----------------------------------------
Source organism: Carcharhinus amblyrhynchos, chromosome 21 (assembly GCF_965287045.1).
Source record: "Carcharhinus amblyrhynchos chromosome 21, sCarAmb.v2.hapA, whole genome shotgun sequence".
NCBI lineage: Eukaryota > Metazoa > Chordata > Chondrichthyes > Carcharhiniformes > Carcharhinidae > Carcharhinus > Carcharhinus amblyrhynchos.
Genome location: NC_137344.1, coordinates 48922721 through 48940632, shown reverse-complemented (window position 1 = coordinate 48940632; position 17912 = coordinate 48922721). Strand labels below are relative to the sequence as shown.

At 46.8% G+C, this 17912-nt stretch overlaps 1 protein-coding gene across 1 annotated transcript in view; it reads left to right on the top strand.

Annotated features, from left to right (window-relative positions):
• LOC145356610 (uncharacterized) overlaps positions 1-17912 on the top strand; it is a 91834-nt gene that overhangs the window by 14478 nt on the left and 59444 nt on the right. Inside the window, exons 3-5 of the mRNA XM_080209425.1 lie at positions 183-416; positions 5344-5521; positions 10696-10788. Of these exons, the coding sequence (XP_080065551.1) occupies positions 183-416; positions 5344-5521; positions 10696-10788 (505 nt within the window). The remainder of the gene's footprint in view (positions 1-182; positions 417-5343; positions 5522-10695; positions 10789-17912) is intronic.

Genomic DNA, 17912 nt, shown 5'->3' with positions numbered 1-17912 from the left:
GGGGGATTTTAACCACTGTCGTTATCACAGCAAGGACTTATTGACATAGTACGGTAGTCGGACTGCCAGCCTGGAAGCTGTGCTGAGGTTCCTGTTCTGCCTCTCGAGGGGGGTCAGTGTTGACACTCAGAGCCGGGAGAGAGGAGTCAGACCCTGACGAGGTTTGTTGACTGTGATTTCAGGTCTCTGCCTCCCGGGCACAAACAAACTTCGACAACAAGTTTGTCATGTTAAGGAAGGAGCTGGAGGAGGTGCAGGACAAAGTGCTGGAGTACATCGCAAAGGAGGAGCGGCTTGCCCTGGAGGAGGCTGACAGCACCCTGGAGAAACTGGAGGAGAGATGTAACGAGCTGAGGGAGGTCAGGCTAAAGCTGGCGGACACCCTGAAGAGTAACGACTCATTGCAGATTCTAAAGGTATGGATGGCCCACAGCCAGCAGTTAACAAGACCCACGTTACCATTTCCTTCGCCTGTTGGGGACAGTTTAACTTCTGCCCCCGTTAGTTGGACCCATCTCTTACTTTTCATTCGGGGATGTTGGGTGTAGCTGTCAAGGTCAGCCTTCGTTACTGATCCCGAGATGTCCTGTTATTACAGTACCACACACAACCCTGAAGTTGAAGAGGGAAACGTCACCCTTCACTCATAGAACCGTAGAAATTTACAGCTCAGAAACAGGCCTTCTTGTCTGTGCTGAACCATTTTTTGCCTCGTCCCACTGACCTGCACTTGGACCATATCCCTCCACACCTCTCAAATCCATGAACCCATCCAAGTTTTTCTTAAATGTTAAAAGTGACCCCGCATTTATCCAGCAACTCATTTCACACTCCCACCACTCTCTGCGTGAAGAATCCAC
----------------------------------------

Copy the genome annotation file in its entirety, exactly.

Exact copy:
Source organism: Carcharhinus amblyrhynchos, chromosome 21 (assembly GCF_965287045.1).
Source record: "Carcharhinus amblyrhynchos chromosome 21, sCarAmb.v2.hapA, whole genome shotgun sequence".
NCBI lineage: Eukaryota > Metazoa > Chordata > Chondrichthyes > Carcharhiniformes > Carcharhinidae > Carcharhinus > Carcharhinus amblyrhynchos.
Genome location: NC_137344.1, coordinates 48922721 through 48940632, shown reverse-complemented (window position 1 = coordinate 48940632; position 17912 = coordinate 48922721). Strand labels below are relative to the sequence as shown.

At 46.8% G+C, this 17912-nt stretch overlaps 1 protein-coding gene across 1 annotated transcript in view; it reads left to right on the top strand.

Annotated features, from left to right (window-relative positions):
• LOC145356610 (uncharacterized) overlaps positions 1-17912 on the top strand; it is a 91834-nt gene that overhangs the window by 14478 nt on the left and 59444 nt on the right. Inside the window, exons 3-5 of the mRNA XM_080209425.1 lie at positions 183-416; positions 5344-5521; positions 10696-10788. Of these exons, the coding sequence (XP_080065551.1) occupies positions 183-416; positions 5344-5521; positions 10696-10788 (505 nt within the window). The remainder of the gene's footprint in view (positions 1-182; positions 417-5343; positions 5522-10695; positions 10789-17912) is intronic.

Genomic DNA, 17912 nt, shown 5'->3' with positions numbered 1-17912 from the left:
GGGGGATTTTAACCACTGTCGTTATCACAGCAAGGACTTATTGACATAGTACGGTAGTCGGACTGCCAGCCTGGAAGCTGTGCTGAGGTTCCTGTTCTGCCTCTCGAGGGGGGTCAGTGTTGACACTCAGAGCCGGGAGAGAGGAGTCAGACCCTGACGAGGTTTGTTGACTGTGATTTCAGGTCTCTGCCTCCCGGGCACAAACAAACTTCGACAACAAGTTTGTCATGTTAAGGAAGGAGCTGGAGGAGGTGCAGGACAAAGTGCTGGAGTACATCGCAAAGGAGGAGCGGCTTGCCCTGGAGGAGGCTGACAGCACCCTGGAGAAACTGGAGGAGAGATGTAACGAGCTGAGGGAGGTCAGGCTAAAGCTGGCGGACACCCTGAAGAGTAACGACTCATTGCAGATTCTAAAGGTATGGATGGCCCACAGCCAGCAGTTAACAAGACCCACGTTACCATTTCCTTCGCCTGTTGGGGACAGTTTAACTTCTGCCCCCGTTAGTTGGACCCATCTCTTACTTTTCATTCGGGGATGTTGGGTGTAGCTGTCAAGGTCAGCCTTCGTTACTGATCCCGAGATGTCCTGTTATTACAGTACCACACACAACCCTGAAGTTGAAGAGGGAAACGTCACCCTTCACTCATAGAACCGTAGAAATTTACAGCTCAGAAACAGGCCTTCTTGTCTGTGCTGAACCATTTTTTGCCTCGTCCCACTGACCTGCACTTGGACCATATCCCTCCACACCTCTCAAATCCATGAACCCATCCAAGTTTTTCTTAAATGTTAAAAGTGACCCCGCATTTATCCAGCAACTCATTTCACACTCCCACCACTCTCTGCGTGAAGAATCCAC